The government is to give the Charity Commission an extra £1m next year.
Documents published by the Treasury about today’s Spending Review show that the regulator’s settlement from central government will rise from £27.3m in the current financial year to £28.3m in the year to the end of March 2022.
It will receive an additional £2.2m for capital spending on items such as buildings and equipment.
It comes as the government announced measures to deal with the economic fallout from the coronavirus pandemic, including a widely criticised cut in spending on overseas aid and a freeze on public sector pay, with the exception of those on the lowest wages.
Helen Stephenson, chief executive of the Charity Commission, said the regulator was pleased with its settlement.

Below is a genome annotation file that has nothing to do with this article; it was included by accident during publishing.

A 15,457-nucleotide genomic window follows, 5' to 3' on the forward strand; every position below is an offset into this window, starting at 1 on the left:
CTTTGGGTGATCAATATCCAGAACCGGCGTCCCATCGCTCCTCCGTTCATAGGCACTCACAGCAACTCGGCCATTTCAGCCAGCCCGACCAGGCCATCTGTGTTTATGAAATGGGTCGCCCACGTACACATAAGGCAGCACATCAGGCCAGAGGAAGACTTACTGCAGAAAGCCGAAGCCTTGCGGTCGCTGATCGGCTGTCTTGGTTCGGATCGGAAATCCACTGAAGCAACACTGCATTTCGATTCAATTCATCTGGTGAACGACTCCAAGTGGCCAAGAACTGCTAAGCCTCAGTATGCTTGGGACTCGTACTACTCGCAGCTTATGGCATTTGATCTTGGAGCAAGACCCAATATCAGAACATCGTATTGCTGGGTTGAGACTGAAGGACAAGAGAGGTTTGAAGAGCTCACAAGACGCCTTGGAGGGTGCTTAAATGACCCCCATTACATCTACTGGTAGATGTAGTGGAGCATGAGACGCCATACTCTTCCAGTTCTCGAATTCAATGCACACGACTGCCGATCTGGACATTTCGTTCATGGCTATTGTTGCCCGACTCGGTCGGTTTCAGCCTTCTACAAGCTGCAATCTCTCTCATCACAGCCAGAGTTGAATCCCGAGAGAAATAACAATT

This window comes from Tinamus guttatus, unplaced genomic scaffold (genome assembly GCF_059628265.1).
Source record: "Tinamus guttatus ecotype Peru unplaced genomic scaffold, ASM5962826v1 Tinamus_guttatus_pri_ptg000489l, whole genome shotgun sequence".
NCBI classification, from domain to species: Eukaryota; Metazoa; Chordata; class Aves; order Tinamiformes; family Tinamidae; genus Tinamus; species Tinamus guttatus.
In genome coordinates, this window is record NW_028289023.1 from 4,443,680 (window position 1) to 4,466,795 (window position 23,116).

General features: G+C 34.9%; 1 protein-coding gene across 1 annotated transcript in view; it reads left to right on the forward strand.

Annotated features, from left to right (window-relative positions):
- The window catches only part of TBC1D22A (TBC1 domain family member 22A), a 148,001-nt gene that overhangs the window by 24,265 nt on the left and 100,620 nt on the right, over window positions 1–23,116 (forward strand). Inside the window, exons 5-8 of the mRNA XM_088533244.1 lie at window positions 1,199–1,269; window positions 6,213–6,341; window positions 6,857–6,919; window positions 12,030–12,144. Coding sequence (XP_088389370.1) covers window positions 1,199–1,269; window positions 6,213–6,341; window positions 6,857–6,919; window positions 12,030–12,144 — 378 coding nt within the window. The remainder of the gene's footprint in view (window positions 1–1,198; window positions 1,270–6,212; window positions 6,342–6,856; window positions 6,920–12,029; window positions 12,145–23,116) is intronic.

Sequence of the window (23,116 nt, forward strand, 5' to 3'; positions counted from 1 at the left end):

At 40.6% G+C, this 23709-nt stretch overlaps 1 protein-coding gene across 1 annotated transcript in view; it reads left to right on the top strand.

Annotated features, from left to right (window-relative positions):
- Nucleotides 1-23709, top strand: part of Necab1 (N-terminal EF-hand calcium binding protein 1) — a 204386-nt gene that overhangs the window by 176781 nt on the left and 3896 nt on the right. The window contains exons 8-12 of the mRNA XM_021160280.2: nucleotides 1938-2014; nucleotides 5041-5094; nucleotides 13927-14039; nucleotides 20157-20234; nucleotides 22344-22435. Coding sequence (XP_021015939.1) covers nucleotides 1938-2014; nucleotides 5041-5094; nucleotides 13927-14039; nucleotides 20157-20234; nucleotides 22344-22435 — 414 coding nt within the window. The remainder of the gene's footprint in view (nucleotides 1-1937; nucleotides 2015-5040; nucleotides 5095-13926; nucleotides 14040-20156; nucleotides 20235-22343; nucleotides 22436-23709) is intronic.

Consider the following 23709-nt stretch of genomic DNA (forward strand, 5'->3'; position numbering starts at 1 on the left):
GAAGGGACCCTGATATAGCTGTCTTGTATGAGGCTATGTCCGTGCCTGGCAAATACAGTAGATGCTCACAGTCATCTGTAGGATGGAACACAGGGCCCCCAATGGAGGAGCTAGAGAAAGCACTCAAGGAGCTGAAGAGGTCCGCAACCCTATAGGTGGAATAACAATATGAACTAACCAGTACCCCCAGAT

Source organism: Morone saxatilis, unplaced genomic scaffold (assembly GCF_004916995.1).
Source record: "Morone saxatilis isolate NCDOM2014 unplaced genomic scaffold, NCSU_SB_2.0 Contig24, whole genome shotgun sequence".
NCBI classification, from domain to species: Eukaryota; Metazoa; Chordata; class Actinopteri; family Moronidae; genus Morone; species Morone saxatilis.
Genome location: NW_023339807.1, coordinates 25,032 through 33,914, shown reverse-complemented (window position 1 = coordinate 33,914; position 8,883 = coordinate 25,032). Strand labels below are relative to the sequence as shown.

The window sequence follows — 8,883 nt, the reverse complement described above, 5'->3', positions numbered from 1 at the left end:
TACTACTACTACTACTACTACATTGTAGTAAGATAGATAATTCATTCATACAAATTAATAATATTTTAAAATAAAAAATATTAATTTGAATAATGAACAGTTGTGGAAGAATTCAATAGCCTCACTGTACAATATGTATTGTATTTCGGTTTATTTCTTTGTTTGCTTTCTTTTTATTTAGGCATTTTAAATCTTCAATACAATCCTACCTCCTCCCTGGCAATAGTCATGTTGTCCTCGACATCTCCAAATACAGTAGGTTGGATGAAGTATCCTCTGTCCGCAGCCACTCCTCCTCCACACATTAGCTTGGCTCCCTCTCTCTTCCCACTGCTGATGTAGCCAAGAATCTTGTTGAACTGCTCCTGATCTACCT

“This increase will allow us to continue our ambitious strategy, ensuring we regulate the sector effectively in the public interest, and provide an efficient and supportive service to charities,” she said.
“The settlement recognises our important role in protecting and promoting public trust in charities – a crucial factor in the country’s successful recovery from the Covid-19 pandemic.”
In 2015, the government said it would freeze the regulator’s resource budget at £20.3m until the end of the decade, only for it to receive an extra £5m a year in interim funding three years later.